Today we went riding with Niall Connolly at Ravensdale Lodge, which is in the Northeastern part of Ireland on the Cooley Peninsula. We’re traveling throughout Ireland, riding horses on various equestrian vacations and filming them for Equitrekking’s TV show. Ravensdale is outside of the medieval town of Carlingford in Louth County. Niall runs a great operation. He has a stunning, new indoor ring and extensive cross country course, as well as hour long and multi-day trail rides into the surrounding mountains.
Niall is the fourth generation to grow up on the farm at Ravensdale. He has some awesome horses, including Jesse, the six-year-old Irish Cob that I rode while there. I seriously would have taken Jesse home with me. I was astounded to hear that Jesse was only six, as he was seasoned and well trained.
Niall and I rode up into the Cooley Mountains. We cantered and galloped a bit through the shade of Ravensdale Forest, en route to a stone age formation. We crossed an old stone bridge in an area that looked like a jungle from the movie Romancing the Stone and then past a ruined cottage left over from Ireland’s potato famine. That’s one of the amazing things about riding in Ireland. There’s so much history and it is so old, that there isn’t much that compares to it in the United States.
As we climbed upwards, we rode along a turf cutters road, where some rural Irishmen still venture to cut turf to warm their cottages. Niall and I played spot the sheep as we winded through the bogs.
The wind began to pick up as we reached a high point with views of the town of Carlingford and Carlingford Lough. Niall pointed out the road that we could have taken to ride our horses right into the town of Carlingford. If I had more time, I could have ridden into town, hit a pub for a meal and spent the night and ridden onward. The views were amazing at the near top and only to get better as we continued our ride.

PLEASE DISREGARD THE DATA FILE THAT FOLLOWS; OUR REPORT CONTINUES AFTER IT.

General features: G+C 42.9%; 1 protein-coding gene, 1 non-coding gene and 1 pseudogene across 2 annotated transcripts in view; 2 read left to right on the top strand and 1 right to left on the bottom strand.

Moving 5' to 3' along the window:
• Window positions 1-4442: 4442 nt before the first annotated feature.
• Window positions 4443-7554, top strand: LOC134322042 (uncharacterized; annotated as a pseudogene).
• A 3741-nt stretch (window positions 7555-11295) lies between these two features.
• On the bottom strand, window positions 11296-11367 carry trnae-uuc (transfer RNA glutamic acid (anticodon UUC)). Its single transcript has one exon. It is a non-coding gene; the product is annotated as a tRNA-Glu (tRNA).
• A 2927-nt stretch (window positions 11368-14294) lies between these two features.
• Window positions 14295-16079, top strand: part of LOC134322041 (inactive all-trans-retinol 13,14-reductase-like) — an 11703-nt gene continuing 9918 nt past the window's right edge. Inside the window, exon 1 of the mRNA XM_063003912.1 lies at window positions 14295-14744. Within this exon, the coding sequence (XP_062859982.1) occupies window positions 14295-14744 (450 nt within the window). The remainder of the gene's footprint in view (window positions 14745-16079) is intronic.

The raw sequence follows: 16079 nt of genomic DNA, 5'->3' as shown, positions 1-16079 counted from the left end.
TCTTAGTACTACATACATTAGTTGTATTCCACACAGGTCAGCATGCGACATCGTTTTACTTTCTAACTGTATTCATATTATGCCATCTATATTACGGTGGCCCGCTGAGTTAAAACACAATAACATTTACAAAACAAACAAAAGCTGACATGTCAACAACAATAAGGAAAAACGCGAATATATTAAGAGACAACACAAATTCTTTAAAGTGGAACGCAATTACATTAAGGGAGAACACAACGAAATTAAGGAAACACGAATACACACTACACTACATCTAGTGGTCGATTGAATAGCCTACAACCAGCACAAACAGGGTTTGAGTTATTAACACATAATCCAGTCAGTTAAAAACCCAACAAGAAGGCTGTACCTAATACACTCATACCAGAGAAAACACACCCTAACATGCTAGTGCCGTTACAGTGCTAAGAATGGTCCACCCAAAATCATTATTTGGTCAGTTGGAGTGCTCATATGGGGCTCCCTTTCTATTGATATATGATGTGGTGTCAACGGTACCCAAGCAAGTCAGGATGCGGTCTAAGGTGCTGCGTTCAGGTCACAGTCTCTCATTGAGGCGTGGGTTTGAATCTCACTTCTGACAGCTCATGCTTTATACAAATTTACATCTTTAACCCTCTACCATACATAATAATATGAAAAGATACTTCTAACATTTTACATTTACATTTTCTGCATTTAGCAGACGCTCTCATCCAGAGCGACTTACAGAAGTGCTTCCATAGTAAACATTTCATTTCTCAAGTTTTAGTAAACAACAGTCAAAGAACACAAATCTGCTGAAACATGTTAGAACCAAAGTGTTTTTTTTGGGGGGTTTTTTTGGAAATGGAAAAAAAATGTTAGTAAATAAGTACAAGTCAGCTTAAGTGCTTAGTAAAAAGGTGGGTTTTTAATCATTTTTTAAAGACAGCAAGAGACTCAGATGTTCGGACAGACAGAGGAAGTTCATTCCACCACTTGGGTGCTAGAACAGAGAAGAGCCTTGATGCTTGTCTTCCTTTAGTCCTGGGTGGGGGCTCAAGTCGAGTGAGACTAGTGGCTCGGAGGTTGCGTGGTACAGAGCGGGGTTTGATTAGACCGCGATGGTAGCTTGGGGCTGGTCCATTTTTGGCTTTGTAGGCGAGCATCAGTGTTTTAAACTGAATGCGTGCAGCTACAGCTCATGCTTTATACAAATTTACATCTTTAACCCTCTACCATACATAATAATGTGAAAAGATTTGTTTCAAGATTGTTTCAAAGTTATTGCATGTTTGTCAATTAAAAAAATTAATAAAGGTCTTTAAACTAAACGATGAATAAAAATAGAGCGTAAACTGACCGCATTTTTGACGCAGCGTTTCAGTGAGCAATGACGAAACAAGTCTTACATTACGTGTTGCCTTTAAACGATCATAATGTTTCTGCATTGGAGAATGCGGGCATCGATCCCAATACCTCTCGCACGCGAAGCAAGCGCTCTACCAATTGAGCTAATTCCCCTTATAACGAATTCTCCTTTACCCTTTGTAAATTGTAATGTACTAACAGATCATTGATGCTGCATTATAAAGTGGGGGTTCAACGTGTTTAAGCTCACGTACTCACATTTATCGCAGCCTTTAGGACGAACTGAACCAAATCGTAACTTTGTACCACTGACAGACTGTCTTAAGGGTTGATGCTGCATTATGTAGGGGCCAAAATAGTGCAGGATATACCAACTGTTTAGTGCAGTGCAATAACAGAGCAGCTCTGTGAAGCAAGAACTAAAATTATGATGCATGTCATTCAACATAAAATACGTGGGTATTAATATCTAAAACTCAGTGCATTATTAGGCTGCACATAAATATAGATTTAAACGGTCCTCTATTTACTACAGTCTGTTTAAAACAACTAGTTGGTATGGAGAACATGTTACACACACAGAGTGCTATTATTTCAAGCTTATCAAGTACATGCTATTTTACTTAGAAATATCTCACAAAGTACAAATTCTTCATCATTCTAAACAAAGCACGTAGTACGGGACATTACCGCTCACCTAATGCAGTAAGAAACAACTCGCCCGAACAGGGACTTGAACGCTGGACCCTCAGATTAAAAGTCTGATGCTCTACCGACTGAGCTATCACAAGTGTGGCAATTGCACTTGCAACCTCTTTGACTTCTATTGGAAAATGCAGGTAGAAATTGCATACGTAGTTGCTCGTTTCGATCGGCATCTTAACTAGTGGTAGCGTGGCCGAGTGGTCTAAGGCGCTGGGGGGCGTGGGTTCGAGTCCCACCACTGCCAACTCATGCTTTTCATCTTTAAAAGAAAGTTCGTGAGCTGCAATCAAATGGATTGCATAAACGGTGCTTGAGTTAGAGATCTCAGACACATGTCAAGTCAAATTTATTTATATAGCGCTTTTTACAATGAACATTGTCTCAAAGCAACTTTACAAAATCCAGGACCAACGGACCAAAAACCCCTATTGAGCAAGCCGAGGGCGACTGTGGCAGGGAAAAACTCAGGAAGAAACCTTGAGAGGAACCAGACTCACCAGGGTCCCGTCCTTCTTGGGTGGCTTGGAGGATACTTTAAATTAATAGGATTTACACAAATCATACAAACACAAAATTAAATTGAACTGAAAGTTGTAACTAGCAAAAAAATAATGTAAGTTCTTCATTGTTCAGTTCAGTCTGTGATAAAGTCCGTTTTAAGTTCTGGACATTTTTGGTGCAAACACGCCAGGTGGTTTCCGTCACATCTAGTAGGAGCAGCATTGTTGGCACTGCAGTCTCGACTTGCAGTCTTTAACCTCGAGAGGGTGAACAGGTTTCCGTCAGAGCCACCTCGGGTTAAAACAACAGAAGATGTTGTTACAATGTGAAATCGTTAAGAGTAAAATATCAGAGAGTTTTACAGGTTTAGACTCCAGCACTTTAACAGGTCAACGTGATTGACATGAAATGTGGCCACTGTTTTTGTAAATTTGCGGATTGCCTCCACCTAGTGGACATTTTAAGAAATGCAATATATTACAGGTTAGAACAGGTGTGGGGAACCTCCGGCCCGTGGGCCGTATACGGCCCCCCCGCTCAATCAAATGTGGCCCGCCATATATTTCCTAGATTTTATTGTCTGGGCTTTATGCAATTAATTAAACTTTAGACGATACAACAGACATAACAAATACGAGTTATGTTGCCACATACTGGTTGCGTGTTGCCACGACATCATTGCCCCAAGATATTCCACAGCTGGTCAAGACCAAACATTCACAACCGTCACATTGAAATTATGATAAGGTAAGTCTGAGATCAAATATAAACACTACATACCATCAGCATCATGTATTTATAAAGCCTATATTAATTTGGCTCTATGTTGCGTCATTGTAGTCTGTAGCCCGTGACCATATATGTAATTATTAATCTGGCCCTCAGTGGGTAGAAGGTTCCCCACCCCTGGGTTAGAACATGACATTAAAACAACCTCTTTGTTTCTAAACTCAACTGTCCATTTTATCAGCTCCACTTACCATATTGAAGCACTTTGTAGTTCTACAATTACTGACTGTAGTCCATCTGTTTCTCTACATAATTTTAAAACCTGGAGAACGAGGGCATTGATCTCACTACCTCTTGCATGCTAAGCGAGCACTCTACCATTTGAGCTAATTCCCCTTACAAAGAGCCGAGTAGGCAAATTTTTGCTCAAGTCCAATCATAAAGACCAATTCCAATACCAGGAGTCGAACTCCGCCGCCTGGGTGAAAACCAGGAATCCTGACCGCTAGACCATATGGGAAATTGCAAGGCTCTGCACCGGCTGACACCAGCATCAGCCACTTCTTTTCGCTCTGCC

We were looking out over eight counties of Ireland. The views were spectacular, as was the wind. Happy to have on my waxed jacket and happy that we hadn’t had any rain yet, we began the climb back down. The mountains here are covered in verdant green moss and quite possibly my favorite rugged terrain of the ride.
The wind died down a bit as we rode past small stone fences, sheep and the typical Irish bucolic setting that I had imagined Ireland to be.
What’s so great about Niall’s ride is the varied terrain that you can pass through in a matter of hours. We rode through forests, bogs and mountains to take in stunning vistas. Having a horse like Jesse to ride made the ride even better.
The lodge part of Ravensdale should be complete this winter. For the time being, you can stay in a nearby hotel, which is what we did. Ravensdale is a wonderful place to experience a lesser visited region of Ireland and ride at a wonderful facility on good horses with good company. Thanks Niall!